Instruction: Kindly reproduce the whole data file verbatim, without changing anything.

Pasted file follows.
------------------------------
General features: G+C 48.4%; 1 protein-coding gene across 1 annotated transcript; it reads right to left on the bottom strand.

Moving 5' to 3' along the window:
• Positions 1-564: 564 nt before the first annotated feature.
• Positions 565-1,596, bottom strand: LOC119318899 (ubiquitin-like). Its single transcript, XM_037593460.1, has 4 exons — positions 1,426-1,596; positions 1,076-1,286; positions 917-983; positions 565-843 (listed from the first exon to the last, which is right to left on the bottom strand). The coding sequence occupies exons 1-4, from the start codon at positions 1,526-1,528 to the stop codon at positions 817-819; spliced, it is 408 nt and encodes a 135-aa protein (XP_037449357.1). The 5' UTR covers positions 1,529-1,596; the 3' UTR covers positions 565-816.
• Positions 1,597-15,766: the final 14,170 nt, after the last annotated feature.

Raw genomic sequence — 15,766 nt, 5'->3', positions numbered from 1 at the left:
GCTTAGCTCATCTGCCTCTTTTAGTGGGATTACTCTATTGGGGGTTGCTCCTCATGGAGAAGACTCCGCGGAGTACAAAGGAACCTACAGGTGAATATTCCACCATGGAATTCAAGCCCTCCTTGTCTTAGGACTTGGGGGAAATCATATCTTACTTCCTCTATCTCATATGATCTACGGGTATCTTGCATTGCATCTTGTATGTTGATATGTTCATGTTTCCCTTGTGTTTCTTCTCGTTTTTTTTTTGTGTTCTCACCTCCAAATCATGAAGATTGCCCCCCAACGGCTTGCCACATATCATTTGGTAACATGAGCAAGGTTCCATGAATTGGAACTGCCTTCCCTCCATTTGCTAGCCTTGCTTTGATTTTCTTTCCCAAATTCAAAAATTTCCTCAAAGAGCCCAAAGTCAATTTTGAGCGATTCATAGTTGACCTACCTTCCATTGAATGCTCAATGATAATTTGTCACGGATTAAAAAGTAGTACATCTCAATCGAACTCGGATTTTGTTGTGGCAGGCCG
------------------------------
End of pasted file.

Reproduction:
General features: G+C 48.4%; 1 protein-coding gene across 1 annotated transcript; it reads right to left on the bottom strand.

Moving 5' to 3' along the window:
• Positions 1-564: 564 nt before the first annotated feature.
• Positions 565-1,596, bottom strand: LOC119318899 (ubiquitin-like). Its single transcript, XM_037593460.1, has 4 exons — positions 1,426-1,596; positions 1,076-1,286; positions 917-983; positions 565-843 (listed from the first exon to the last, which is right to left on the bottom strand). The coding sequence occupies exons 1-4, from the start codon at positions 1,526-1,528 to the stop codon at positions 817-819; spliced, it is 408 nt and encodes a 135-aa protein (XP_037449357.1). The 5' UTR covers positions 1,529-1,596; the 3' UTR covers positions 565-816.
• Positions 1,597-15,766: the final 14,170 nt, after the last annotated feature.

Raw genomic sequence — 15,766 nt, 5'->3', positions numbered from 1 at the left:
GCTTAGCTCATCTGCCTCTTTTAGTGGGATTACTCTATTGGGGGTTGCTCCTCATGGAGAAGACTCCGCGGAGTACAAAGGAACCTACAGGTGAATATTCCACCATGGAATTCAAGCCCTCCTTGTCTTAGGACTTGGGGGAAATCATATCTTACTTCCTCTATCTCATATGATCTACGGGTATCTTGCATTGCATCTTGTATGTTGATATGTTCATGTTTCCCTTGTGTTTCTTCTCGTTTTTTTTTTGTGTTCTCACCTCCAAATCATGAAGATTGCCCCCCAACGGCTTGCCACATATCATTTGGTAACATGAGCAAGGTTCCATGAATTGGAACTGCCTTCCCTCCATTTGCTAGCCTTGCTTTGATTTTCTTTCCCAAATTCAAAAATTTCCTCAAAGAGCCCAAAGTCAATTTTGAGCGATTCATAGTTGACCTACCTTCCATTGAATGCTCAATGATAATTTGTCACGGATTAAAAAGTAGTACATCTCAATCGAACTCGGATTTTGTTGTGGCAGGCCG